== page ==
The crowd was subjected to an hour of overblown theatrics, unnecessary banter, and moments which, at best, bordered on political incorrectness. At worst, it was downright sexist.
If you're going to launch your biggest tech product ever, here are eight things you shouldn't do.
1) Don't portray women as technologically illiterate: Yes, it's OK to acknowledge that there's a growing segment of smartphone users who happen to be female. It's not OK to suggest that the main reason they'd want Samsung's latest and greatest technology is to keep their nails dry and prevent their hair from getting messed up. (Samsung did not respond to requests for comment.)
2) Don't portray women as technologically illiterate...again: Yes fitness tracking features are good. Yes, some women are into fitness. But fitness enthusiasm, or almost any other aspect of technology, is hardly gender specific. And presenting that idea to millions has no place in the world in 2013.
3) Don't plant shills in the audience to make awkward comments: One of the more surreal moments of being at the event was a number of audience members who laughed and cheered at seemingly arbitrary things. It sure seemed to me that Samsung planted audience members. And to make things all the more awkward, I heard a few making strangely pointed comments about the attractiveness of the female performers on stage. Huh?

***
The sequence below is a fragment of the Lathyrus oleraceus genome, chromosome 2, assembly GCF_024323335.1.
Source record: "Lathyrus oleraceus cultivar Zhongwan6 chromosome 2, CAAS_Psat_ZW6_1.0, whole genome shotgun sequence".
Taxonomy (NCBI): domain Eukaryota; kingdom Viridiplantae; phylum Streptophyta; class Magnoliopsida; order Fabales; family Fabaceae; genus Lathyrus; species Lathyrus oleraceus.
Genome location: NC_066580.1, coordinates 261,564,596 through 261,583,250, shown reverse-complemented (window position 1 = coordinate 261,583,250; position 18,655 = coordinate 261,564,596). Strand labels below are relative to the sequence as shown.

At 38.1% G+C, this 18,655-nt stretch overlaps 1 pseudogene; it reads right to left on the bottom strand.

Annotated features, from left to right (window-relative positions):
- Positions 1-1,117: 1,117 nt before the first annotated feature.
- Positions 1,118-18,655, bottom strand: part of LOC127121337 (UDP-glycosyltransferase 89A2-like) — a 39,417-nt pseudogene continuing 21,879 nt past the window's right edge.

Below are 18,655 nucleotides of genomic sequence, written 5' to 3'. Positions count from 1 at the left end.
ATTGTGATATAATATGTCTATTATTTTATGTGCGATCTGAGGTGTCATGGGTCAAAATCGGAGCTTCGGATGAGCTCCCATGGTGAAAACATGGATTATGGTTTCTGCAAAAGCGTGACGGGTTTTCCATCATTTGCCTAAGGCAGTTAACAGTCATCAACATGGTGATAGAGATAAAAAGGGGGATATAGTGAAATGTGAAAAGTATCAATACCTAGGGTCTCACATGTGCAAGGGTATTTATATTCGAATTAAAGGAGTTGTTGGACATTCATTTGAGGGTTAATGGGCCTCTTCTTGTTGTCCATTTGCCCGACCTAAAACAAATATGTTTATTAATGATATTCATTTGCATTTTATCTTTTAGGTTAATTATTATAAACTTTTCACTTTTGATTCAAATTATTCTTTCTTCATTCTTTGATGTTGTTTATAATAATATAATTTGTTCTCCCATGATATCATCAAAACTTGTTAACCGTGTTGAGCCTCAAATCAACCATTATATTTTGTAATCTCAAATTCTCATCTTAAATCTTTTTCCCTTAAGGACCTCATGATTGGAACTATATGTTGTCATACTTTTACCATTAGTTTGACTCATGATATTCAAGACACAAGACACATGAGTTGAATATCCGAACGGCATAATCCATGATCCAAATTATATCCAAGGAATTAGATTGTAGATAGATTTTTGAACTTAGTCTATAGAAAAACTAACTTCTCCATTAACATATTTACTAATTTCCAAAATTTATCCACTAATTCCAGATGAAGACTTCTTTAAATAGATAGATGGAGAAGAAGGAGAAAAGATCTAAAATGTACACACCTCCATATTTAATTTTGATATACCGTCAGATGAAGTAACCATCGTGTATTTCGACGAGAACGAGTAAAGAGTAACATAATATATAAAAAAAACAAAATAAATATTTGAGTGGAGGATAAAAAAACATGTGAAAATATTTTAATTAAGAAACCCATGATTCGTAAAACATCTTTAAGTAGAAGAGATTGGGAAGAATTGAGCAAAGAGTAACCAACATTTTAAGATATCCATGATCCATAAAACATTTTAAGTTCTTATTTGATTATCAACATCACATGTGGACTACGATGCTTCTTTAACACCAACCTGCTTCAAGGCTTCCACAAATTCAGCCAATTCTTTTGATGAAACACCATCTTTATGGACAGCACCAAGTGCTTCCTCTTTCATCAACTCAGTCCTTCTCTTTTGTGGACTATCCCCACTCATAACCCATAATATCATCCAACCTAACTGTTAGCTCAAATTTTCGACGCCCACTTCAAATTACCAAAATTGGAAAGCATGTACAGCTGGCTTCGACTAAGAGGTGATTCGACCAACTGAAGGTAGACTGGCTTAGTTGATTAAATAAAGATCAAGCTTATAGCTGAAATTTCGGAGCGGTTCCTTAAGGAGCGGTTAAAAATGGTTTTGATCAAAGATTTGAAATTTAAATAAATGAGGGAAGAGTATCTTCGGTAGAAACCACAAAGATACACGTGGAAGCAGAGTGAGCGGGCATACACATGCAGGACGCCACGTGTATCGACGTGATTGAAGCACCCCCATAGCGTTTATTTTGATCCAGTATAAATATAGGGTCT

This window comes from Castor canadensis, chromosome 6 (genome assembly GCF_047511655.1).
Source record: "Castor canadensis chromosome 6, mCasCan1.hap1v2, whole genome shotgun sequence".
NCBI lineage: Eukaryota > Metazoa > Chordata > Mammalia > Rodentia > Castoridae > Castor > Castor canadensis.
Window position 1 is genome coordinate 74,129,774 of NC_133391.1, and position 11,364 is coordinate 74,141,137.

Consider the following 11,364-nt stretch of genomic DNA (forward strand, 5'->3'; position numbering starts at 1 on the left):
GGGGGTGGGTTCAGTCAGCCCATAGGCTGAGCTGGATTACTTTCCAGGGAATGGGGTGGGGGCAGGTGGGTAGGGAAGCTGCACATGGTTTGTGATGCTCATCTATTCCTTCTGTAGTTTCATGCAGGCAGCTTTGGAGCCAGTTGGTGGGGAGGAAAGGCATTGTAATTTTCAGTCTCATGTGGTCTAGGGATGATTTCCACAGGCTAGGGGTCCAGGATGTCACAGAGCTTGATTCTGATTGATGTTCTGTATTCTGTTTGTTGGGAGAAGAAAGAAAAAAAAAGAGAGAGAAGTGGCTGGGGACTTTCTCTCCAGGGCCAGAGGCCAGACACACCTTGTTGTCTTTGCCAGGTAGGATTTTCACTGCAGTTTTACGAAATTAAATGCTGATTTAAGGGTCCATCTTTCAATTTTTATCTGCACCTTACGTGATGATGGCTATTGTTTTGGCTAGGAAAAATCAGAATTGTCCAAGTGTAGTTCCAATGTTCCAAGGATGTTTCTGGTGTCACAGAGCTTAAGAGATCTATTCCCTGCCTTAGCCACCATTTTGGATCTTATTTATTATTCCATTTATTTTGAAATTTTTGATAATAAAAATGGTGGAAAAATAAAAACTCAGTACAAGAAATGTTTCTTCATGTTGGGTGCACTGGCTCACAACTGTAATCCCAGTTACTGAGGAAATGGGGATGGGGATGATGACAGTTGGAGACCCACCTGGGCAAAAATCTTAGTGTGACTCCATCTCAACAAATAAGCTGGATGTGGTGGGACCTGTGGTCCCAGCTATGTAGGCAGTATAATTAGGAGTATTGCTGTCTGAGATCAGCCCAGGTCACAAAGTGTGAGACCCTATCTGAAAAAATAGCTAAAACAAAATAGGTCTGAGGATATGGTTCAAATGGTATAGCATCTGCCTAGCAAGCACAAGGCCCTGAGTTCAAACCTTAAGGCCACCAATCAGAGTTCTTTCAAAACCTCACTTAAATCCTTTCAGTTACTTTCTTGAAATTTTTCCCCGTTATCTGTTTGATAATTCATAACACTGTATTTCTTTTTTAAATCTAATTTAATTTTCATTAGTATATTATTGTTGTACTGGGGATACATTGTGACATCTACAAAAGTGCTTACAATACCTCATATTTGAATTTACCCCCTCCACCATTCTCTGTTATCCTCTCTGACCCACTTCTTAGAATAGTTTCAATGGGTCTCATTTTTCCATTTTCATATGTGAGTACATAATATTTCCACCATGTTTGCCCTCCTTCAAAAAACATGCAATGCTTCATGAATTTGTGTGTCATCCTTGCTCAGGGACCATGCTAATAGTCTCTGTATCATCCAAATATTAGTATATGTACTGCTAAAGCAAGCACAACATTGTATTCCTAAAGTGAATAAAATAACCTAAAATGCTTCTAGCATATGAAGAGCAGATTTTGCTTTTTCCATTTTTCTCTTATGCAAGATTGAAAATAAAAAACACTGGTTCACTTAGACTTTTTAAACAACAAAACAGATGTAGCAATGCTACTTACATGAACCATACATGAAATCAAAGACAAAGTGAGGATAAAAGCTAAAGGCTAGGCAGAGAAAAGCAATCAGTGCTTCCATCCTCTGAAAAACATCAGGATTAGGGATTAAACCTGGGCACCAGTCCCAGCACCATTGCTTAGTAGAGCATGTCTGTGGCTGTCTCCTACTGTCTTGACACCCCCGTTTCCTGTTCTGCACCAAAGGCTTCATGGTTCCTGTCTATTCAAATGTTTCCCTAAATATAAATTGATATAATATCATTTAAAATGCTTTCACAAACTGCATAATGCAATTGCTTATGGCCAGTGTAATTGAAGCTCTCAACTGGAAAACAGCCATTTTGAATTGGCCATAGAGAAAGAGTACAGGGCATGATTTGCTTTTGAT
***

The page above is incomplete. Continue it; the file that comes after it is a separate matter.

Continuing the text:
4) Don't make the event into a Broadway play: Even if the idea holds up conceptually, don't mask the launch of your biggest product. Nobody really cares about the presentation. People care about the phone.
5) Don't trot a kid out on stage: The whole overly-precocious youth gimmick hasn't been not-annoying in at least 10 years. Sticking a smartphone in his hand doesn't make it anymore excusable.
6) No tap dancing: Making the smartphone-shilling half pint tap dance? Samsung, you just compounded the problem.
7) Don't demo your new phone in the basement of a theater: Radio City Music Hall holds 6,000 people. And it looked quite full on Thursday night. So why Samsung tried to corral the crowd into demo stations a fraction of the size of the actual theater is beyond me.
8) Don't stoop to lowest common denominator-type populism: The whole point of this event was an attempt by Samsung to appeal to the mainstream. Specifically, the American mainstream. But in trying to strike a less arrogant, more populist tone, Samsung went for the lowest common denominator, playing to cultural tropes which are simply retrograde.